Dave Fisher began his business for the same reason so many small enterprises start. “I wanted my work to be at home with the family. I was missing a lot of opportunities with the children, and I wanted to change that.”
So in 2011, Dave and his family launched The Woodpecker Family, which makes one-of-a-kind wooden birdfeeders and houses, designed to looks like gold finches, woodpeckers, cardinals, hummingbirds, and other feathered favorites. (Lately their selection even includes a cow-shaped feeder).
The feeders and houses are their only products, and they are handmade in a woodshop on the family’s property in Narvon. They are made from Eastern White Pine and painted with weatherproof paint.
“When we started this, we wanted this to honor and glorify God. We didn’t want to put a cheap product out there that would only last a year,” explains Dave.
It was Dave’s wife, Feenie, who came up with the idea to make bird feeders and bird houses with unique shapes. “We were trying to find a product that we thought would sell, but we didn’t want to copy someone else. We were just watching and checking, and one day my wife found a magazine and it had a picture of a cardinal feeder, and she said ‘we’re making this!’
“It was a bird feeder, but it was totally different from what we are making now.
“I said, ‘I don’t think so. It’s going to be too many components I can’t make, and we’d have to buy them.’”
But Feenie kept encouraging Dave, and “I kept trying. If it won’t be for my wife, we won’t have this. We kept on going, kept making mistakes, tried to improve it, and here we are!”
The Woodpecker Family makes thousands of feeders and houses each year. There are fifteen different feeders and thirteen different birdhouses. “We use thirteen different colors,” Dave tells us.
“Right now, there’s three full-time, and four part-time workers. It’s mostly family, but the four part-timers are neighbor boys hired for this summer.”
How long does it take to complete a bird house? “30 minutes”
The Woodpecker Family feeders and houses are rather large. “I was asked to make them smaller. But I said I don’t think so. We felt that this was the pattern God gave us, and right now, we’re swamped. We don’t have time to do anything smaller. Smaller would be finer and take more labor, so it won’t be cheaper.”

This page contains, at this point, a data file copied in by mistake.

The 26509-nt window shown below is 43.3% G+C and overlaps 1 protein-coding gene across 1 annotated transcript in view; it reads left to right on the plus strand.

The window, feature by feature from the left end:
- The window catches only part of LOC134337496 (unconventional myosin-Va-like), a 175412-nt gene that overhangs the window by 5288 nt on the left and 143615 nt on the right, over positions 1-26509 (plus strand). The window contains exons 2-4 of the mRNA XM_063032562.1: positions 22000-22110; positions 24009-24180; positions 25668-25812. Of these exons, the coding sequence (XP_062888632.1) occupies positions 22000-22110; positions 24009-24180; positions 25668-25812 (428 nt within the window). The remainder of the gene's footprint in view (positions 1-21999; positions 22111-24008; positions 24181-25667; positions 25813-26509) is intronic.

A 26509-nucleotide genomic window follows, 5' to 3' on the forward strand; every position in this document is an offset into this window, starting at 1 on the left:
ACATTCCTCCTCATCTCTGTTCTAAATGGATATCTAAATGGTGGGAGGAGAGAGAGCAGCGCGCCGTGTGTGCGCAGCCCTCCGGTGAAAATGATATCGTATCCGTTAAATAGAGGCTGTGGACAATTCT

How has COVID-19 affected your business? “It just went crazy. The first three weeks of March 2020, when COVID hit, we were basically doing nothing. It was just me and one or two of the boys, kind of plugging along. The fourth week it started getting busy and it hasn’t let up since. Most of this year, our lead time was twelve to fourteen weeks. Never before did we have that in the ten years we’ve been going. We could always keep it to around two to four weeks.”
Have they had supply issues? “Yes, but nothing crazy. Where I could usually figure on getting things in a week or two, I now have to figure a month or two. It gets a little frustrating, but you just have to keep going.”
Any tips for attracting birds? “Just put the feeders out and keep feed in them.” Dave assures us there’s no special tricks. “Black oil sunflower seed works the best. Just about every bird likes it.”
“Including squirrels and chipmunks,” adds Dave’s son, David Eldon.
“These aren’t squirrel and chipmunk-proof,” agrees his father. “But a squirrel can’t sit on there and just feast on it. They can get what’s on the tray, but not what’s inside.”
The Fishers have four birdhouses in their yard and in the wintertime they have four to six feeders up. They fill them every week or two. “And most of our birdhouses are occupied too. They might be occupied by sparrows, but they are occupied," the father and son explain.
“We tried putting in a trail mix for birds— corn and whatnot, but birds didn’t eat it. It started rotting. We just make out real good with black oil sunflower seed. All kinds of birds come. We’ve had goldfinch, chickadees, cardinals, and bluejays. Some people say 'those birds don’t eat black oil sunflower seeds.' They do for us,” Dave says with smile.
Birds that the Fishers enjoy include cardinals, red-headed woodpeckers, and pileated woodpeckers. “I like the orioles in the summertime,” says David Eldon.
“We just enjoy watching the birds,” says Dave. “They’re all interesting. Some can’t eat out of the feeder. The next one comes along and he’s a sloppy eater, and spills seed all over the place, and then the one that can’t eat out the feeder comes along and he picks up the crumbs.
“It’s just amazing how God created all the birds.”
Making the birdfeeders & houses
All the products begin with a stack of lumber.
First, the pieces are cut to size.
The next step is tracing the shape of the bird's head:
Next, Dave cuts the pieces with a band saw:
David Eldon sands the edges:
The next step is painting:
Another son, Daniel, adds more details:
The pieces are left to dry:
Now the pieces are ready for final assembly:
Finally, Daniel wraps up the birdfeeder for shipping:
Below, the bird feeders grace the family's deck:
All photos taken by Dorcas Lichtenberger.